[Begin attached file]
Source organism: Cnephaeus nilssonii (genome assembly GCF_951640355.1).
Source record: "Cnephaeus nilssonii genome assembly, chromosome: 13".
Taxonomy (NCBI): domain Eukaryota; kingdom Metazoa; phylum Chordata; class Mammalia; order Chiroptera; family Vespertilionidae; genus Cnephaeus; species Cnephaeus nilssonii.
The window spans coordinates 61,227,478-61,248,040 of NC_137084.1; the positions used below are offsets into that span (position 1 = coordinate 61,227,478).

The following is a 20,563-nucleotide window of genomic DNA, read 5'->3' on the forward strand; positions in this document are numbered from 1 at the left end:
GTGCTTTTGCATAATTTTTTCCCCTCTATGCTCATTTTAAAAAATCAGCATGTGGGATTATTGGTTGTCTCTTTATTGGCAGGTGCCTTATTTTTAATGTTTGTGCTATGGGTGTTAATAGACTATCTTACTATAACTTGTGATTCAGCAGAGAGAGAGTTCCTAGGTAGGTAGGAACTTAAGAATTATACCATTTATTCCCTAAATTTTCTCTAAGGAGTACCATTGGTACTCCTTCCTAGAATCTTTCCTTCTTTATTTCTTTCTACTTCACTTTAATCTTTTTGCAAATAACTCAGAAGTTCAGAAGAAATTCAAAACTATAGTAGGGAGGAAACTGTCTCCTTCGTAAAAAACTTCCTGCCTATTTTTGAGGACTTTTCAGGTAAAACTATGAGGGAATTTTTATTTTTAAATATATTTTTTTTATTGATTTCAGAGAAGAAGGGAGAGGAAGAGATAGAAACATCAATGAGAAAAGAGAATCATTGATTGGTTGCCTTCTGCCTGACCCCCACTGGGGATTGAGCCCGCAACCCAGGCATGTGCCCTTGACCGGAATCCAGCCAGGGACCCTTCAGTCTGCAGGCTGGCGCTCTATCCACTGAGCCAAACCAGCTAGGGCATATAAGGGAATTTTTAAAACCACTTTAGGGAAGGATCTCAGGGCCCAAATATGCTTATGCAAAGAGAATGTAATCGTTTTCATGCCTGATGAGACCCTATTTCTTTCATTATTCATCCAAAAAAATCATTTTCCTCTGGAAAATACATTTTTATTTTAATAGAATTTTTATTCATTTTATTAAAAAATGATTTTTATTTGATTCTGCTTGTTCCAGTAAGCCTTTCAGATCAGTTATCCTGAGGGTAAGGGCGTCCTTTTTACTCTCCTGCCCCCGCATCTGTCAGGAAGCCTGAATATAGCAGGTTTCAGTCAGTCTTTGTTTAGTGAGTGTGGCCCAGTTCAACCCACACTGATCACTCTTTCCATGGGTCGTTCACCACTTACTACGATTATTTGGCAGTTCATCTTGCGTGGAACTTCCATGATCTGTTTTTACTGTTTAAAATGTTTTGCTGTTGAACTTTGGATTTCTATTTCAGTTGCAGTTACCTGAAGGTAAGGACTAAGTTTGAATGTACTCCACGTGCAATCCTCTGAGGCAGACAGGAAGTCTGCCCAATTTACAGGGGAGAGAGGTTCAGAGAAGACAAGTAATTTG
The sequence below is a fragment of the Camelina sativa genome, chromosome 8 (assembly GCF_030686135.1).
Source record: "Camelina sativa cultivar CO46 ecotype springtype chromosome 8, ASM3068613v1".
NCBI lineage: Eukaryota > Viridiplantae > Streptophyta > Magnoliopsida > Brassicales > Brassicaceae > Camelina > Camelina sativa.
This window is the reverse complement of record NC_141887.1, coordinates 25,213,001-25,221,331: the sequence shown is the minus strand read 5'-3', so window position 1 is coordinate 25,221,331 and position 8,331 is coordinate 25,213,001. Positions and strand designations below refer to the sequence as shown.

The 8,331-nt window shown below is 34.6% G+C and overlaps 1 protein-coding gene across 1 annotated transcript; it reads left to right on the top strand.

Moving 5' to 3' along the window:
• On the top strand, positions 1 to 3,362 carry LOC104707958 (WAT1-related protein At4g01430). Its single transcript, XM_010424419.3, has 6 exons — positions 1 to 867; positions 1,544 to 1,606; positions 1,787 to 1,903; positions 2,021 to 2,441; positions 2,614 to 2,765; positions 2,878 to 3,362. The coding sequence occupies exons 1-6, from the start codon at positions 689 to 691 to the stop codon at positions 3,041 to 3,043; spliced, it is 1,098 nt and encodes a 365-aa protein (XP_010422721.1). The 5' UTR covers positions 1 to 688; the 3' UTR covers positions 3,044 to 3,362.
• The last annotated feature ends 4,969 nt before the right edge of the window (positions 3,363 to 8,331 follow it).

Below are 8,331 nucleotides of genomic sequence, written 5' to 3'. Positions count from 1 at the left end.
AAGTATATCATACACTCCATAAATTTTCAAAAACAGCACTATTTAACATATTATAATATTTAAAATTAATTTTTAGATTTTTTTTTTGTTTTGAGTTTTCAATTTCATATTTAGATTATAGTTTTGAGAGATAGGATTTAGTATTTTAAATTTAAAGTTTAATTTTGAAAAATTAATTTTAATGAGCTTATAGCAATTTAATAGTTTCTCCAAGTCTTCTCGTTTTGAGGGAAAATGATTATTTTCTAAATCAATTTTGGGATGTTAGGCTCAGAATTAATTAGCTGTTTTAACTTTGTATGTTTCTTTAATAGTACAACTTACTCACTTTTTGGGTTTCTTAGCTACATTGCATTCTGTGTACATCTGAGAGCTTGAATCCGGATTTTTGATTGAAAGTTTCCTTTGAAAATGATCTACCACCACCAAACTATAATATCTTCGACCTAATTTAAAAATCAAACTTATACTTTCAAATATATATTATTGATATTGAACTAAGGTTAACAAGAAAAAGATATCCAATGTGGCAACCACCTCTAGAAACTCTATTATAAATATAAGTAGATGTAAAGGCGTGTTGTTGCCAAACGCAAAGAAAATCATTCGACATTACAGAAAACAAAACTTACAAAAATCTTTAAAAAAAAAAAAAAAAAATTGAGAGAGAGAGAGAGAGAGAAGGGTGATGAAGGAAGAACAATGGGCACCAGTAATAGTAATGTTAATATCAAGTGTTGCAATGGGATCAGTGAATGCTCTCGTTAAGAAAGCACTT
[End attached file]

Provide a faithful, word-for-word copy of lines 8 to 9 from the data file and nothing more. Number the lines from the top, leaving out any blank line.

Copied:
Source record: "Camelina sativa cultivar CO46 ecotype springtype chromosome 8, ASM3068613v1".
NCBI lineage: Eukaryota > Viridiplantae > Streptophyta > Magnoliopsida > Brassicales > Brassicaceae > Camelina > Camelina sativa.